By default, this file contains a mapping of each Bonita resources to at least one simple permission. You can modify the file resources-permissions-mapping-custom.properties to add your own mappings. For example: GET|identity/user/3=[organization_management]

This specifies that information about the user with id 3 can only be seen by users with the Organization_management permission.

If there are conflicts between permissions, the more restrictive definition overrides the more general. You can see this in the example above, where the specific permission for user 3 overrides the general permission for seeing user information.

Do not modify file resources-permissions-mapping.properties directly, as it is reserved for default values. Custom values should be added manually in file resources-permissions-mapping--custom.properties

Compound permissions mapping

The compound-permissions-mapping-*.properties files define sets of simple permissions that are grouped together into a compound permission. You can use a compound permission as "shorthand" for a list of simple permissions. By default, the file resources-permissions-mapping.properties contains a compound permission that corresponds to each page of the Bonita Applications, including custom pages.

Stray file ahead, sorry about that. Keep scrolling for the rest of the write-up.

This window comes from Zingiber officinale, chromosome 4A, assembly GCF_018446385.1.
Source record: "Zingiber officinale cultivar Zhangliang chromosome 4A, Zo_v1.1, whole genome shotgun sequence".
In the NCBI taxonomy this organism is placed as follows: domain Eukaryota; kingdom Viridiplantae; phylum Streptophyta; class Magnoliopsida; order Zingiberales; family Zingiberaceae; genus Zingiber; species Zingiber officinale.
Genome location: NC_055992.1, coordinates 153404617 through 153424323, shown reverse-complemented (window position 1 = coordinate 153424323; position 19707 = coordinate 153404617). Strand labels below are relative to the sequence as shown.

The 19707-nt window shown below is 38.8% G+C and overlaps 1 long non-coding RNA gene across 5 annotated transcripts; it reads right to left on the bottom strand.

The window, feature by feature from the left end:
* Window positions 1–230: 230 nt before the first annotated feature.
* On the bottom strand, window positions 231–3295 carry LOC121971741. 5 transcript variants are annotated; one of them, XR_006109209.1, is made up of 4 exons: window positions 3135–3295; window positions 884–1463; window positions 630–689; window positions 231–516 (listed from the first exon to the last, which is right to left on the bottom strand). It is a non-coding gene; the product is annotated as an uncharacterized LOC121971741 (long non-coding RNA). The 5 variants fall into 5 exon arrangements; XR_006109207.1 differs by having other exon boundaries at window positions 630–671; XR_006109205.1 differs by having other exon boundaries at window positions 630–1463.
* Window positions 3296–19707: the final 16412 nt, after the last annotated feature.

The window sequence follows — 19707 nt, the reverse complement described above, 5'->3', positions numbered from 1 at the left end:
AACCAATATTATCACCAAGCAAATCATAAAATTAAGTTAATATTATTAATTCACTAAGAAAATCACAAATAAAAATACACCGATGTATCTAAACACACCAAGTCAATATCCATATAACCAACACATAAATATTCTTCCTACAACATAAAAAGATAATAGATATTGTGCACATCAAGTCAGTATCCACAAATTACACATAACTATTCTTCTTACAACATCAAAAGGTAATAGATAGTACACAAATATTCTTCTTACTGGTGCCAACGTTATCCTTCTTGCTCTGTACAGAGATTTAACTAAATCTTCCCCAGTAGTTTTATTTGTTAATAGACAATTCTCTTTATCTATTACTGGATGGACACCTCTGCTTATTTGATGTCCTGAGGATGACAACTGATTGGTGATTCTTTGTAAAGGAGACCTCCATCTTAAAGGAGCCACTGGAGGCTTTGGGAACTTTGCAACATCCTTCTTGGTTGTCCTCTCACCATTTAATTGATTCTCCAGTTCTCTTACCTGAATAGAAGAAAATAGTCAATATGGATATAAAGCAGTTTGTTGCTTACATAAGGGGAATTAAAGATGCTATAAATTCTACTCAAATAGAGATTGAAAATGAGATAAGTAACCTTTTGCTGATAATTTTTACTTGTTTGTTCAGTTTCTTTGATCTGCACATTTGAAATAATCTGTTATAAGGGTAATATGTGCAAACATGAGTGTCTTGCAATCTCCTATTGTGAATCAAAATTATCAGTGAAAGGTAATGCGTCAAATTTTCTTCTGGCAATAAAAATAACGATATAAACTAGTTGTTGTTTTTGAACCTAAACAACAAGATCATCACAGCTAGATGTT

For example: cusompage_adminUserList=[profile_visualization, process_comment, organization_visualization, tenant_platform_visualization, organization_management]

This specifies the REST API permissions that are granted by the Bonita Administrator User List page that lists all the users in the tenant.

By default, there is a compound permission defined for each page that is installed by default in the Bonita Runtime.

When you install a custom page in the Bonita Administrator Application, if the page declares its resources properly, then a new compound permission will be added in an internal version of this file (compound-permissions-mapping-internal.properties). Then all the users being able to access this page (because it is part of an application they have access to) will also be automatically granted the necessary permissions to call the required REST API resources.